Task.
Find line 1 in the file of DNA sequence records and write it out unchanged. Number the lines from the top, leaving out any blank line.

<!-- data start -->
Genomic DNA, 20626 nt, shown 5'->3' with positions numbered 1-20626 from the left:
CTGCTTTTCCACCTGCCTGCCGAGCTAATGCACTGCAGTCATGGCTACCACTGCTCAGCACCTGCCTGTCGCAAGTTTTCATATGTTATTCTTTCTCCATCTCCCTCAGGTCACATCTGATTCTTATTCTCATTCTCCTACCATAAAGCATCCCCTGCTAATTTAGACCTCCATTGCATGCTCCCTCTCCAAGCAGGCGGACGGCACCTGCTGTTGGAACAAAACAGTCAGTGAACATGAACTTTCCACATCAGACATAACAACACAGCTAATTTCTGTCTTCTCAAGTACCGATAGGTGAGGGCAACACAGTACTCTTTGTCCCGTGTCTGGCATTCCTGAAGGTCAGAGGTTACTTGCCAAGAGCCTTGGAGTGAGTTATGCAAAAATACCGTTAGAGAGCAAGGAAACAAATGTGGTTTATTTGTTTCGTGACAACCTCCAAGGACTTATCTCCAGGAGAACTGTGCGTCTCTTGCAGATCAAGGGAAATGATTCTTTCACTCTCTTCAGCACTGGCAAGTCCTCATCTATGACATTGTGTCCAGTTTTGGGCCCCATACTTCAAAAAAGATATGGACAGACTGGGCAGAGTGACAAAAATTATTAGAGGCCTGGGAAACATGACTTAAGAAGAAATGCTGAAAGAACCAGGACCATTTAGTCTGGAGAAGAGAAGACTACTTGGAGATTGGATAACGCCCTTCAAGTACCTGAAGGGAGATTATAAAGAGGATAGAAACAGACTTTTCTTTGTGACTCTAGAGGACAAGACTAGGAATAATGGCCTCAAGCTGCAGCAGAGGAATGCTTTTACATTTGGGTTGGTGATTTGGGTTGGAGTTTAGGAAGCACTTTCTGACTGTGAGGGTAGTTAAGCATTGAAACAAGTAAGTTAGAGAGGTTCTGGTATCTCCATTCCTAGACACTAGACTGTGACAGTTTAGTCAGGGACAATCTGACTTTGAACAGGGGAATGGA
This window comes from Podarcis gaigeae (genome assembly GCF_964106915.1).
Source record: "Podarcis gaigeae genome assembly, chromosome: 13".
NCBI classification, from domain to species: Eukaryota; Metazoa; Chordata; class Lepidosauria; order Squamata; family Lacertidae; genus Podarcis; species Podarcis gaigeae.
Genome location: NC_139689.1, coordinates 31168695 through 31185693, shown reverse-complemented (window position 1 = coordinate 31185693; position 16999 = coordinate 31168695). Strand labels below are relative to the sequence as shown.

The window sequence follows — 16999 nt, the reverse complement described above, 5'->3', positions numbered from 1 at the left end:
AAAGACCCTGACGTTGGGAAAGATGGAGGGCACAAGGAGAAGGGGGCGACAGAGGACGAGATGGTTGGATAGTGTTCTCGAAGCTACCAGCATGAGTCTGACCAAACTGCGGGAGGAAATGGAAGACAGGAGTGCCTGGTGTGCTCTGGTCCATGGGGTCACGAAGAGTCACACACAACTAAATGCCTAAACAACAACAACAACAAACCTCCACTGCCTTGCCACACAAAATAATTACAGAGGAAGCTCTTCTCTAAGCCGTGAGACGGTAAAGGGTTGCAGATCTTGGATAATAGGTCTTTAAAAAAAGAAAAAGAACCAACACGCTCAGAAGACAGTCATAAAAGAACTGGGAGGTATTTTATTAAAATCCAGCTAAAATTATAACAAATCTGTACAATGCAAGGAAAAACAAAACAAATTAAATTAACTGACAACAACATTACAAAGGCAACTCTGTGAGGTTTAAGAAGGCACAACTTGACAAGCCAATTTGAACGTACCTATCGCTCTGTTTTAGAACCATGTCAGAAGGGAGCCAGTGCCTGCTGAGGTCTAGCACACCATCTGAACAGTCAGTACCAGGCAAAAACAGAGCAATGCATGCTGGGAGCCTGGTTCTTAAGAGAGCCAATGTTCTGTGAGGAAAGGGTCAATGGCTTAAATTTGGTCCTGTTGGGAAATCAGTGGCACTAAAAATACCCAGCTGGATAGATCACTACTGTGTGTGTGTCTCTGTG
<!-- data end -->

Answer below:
Genomic DNA, 20626 nt, shown 5'->3' with positions numbered 1-20626 from the left: